PURPOSE: The purpose of this randomized controlled trial is to determine the effectiveness of an intervention led by promotoras (community lay workers) on the glycemic control, diabetes knowledge, and diabetes health beliefs of Mexican Americans with type 2 diabetes living in a major city on the Texas-Mexico border. METHODS: One hundred fifty Mexican American participants were recruited at a Catholic faith-based clinic and randomized into 2 groups. Personal characteristics, acculturation, baseline A1C level, diabetes knowledge, and diabetes health beliefs were measured.
OBJECTIVES: To examine the impact of a system of presumed consent for organ donation on donation rates and to review data on attitudes towards presumed consent. DESIGN: Systematic review. DATA SOURCES: Studies retrieved by online searches to January 2008 of Medline, Medline In-Process, Embase, CINAHL, PsycINFO, HMIC, PAIS International, and OpenSIGLE.
The Catholic Church has had a strong influence on the Chilean legal and social landscape in ways that have adversely affected victims of intimate partner violence; e.g., it succeeded until just five years ago in blocking efforts to legalize divorce. At the same time, quantitative studies based on survey data from the United States and other countries show a generally favorable influence of religion on health and many other domains of life, including intimate partner violence. The present study explores the puzzle posed by these seemingly opposing macro- and micro-level forces.
The article analyzes the religiosity of Hansen's disease patients who lived during two distinct treatment periods of the sick: that of internment in asylums and the current practice. Ten semi-structured interviews focused on health, religion and Hansen's disease, broaching the ways the two groups faced religion. In the former inmate group, the presence of institutionalized religion was noted, which served the purposes of vigilance and isolationist therapeutics. Present day Hansen's disease patients still feel the stigmatic weight of'leprosy" in certain situations.
Chaplains serving in the health care context provide a ministry to dying patients of inestimable worth as they comfort patients in the last chapter of the journey by being present, listening, and caring. Chaplains also play another important role, helping patients clarify ways in which their beliefs and values might influence health care decisions. This paper reviewed the current trends of spiritual diversity alongside the aging of a large Baby Boomer cohort.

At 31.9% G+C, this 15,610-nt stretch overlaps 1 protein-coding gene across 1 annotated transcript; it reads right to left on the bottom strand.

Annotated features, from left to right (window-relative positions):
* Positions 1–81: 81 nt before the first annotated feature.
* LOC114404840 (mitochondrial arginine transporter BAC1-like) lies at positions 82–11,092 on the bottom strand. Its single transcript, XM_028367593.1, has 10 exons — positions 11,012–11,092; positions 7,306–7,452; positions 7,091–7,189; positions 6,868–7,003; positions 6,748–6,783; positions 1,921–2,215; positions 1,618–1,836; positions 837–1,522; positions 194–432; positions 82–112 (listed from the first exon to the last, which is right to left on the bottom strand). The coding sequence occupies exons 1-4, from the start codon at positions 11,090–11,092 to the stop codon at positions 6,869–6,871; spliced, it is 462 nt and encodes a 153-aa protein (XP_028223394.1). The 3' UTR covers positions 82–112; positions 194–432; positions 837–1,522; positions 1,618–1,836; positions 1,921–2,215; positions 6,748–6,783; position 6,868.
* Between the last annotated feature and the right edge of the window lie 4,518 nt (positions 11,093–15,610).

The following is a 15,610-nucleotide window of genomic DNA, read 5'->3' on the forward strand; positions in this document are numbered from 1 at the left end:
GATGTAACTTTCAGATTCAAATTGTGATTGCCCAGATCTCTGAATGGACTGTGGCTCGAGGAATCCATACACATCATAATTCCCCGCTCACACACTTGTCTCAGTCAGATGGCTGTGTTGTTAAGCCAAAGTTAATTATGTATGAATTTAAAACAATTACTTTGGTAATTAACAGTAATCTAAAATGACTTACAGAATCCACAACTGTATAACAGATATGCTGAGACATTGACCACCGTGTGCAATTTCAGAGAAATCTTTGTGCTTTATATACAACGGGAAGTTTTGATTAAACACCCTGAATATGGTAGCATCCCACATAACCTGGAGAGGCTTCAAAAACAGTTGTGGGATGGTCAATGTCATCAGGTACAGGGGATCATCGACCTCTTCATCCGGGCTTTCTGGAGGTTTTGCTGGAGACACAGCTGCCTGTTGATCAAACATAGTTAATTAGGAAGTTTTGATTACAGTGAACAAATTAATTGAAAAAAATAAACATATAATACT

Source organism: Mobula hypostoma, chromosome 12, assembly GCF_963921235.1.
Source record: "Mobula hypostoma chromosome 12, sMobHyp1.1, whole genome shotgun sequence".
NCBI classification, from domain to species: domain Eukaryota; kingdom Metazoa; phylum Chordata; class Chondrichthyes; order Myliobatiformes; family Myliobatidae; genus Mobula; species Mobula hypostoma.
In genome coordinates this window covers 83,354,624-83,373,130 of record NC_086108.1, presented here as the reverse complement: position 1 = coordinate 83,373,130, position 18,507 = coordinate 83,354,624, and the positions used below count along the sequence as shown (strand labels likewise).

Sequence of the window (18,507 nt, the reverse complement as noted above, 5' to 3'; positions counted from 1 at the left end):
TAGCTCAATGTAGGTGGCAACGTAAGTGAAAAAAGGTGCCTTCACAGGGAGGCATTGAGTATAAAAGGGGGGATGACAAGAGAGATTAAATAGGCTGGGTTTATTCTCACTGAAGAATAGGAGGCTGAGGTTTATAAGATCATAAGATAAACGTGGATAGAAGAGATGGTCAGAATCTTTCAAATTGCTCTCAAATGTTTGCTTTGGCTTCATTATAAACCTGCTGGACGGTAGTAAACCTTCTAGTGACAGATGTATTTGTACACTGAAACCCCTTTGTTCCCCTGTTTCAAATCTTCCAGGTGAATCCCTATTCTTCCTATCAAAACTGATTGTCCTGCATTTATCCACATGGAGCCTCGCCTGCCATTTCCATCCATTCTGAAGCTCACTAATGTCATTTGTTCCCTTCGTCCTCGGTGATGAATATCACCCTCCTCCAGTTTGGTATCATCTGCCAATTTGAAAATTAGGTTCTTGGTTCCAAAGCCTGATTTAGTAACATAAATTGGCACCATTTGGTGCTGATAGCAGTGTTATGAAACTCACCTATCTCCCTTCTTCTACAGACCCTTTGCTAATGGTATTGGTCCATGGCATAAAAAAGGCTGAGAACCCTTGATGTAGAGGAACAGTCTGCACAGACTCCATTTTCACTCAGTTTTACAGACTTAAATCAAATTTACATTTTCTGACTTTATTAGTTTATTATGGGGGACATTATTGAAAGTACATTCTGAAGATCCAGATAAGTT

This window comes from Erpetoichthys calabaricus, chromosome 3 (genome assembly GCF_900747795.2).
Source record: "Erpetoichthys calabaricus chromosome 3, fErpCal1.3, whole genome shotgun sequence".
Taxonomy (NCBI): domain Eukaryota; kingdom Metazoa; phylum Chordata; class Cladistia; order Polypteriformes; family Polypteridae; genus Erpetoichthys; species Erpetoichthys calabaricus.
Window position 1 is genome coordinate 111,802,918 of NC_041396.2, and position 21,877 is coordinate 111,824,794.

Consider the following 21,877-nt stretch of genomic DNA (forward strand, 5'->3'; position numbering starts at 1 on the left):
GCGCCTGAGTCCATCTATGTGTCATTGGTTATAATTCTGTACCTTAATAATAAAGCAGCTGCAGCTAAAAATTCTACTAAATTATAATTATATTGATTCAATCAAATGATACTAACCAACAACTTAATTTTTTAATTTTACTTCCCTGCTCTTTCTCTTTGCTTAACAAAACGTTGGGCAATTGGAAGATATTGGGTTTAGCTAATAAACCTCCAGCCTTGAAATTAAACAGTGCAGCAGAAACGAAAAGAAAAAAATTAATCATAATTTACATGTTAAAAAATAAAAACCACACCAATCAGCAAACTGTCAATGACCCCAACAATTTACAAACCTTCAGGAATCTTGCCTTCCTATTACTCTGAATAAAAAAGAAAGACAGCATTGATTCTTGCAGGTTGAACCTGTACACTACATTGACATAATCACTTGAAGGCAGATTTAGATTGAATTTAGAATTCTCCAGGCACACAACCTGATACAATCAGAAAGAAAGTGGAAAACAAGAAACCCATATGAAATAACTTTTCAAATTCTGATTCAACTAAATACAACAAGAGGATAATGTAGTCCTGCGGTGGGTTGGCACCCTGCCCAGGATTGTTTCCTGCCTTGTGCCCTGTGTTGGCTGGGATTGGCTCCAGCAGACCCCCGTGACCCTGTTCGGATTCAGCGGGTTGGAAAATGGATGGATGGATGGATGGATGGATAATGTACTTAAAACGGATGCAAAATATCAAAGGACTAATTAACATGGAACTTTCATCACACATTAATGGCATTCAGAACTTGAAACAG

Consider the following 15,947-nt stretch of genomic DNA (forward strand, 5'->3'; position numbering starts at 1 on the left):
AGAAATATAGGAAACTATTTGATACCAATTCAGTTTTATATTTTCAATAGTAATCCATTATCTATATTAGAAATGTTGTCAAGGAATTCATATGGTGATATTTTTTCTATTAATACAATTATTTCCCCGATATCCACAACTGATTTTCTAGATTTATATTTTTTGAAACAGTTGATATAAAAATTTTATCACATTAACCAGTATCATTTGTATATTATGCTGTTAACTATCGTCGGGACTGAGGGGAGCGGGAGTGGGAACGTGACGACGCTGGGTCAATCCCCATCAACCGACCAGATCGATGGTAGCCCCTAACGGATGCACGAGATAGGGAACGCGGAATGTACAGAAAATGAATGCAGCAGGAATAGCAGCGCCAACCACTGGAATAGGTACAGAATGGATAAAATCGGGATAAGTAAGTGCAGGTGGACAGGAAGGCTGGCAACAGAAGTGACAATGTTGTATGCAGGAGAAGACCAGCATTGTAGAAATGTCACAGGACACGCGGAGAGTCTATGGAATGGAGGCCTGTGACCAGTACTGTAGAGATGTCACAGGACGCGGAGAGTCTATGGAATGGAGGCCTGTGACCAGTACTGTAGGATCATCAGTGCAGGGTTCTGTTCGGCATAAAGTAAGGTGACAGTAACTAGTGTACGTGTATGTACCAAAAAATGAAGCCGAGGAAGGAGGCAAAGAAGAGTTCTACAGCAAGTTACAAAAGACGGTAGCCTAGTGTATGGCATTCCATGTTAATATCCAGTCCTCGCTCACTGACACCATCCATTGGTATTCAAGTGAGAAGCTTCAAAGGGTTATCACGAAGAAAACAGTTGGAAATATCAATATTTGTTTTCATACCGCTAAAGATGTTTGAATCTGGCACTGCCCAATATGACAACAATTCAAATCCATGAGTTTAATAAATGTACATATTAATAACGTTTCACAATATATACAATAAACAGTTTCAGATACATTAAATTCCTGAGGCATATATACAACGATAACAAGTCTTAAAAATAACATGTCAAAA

Journal of Urban Health: Bulletin of the New York Academy of Medicine
Although past research has extensively documented the effects of religious involvement and social integration on the health outcomes of older people, relatively little research has examined the relationship among older Africans. In this article, we examined the effects of religious affiliation and participation as well as forms of social engagement, including social support, sociability, and community participation on self-reported health. The study used data from a sample of older men and women (50 years and above) from two informal settlements in Nairobi Kenya.
OBJECTIVE: Our study describes the services faith-community nurses provide to a community-dwelling sample of patients with elevated blood pressure. DESIGN AND SAMPLE: The faith-community nurses completed a survey describing services provided to study participants at each patient encounter. We describe the type of contact and the frequency and types of services provided to these patients. From October 2006 to October 2007, we conducted a partnered study with a faith-community nursing program and enrolled 100 adults with elevated blood pressure from church health fairs.
Revista Panamericana De Salud Publica = Pan American Journal of Public Health
OBJECTIVE: The objective of this study was to examine the association between the age of having one's first child in adolescence and before marriage and religious involvement in Brazil, measured by religious affiliation and frequency of attendance at religious services or masses. The objective of this study was to examine the association between the age of having one's first child in adolescence and before marriage and religious involvement in Brazil, measured by religious affiliation and frequency of attendance at religious services or masses.
The influence of religion on health remains a subject of considerable debate both in developed and developing settings. This study examines the connection between the religious affiliation of the mother and under-five mortality in Mozambique. It uses unique retrospective survey data collected in a predominantly Christian area in Mozambique to compare under-five mortality between children of women affiliated to organized religion and children of non-affiliated women.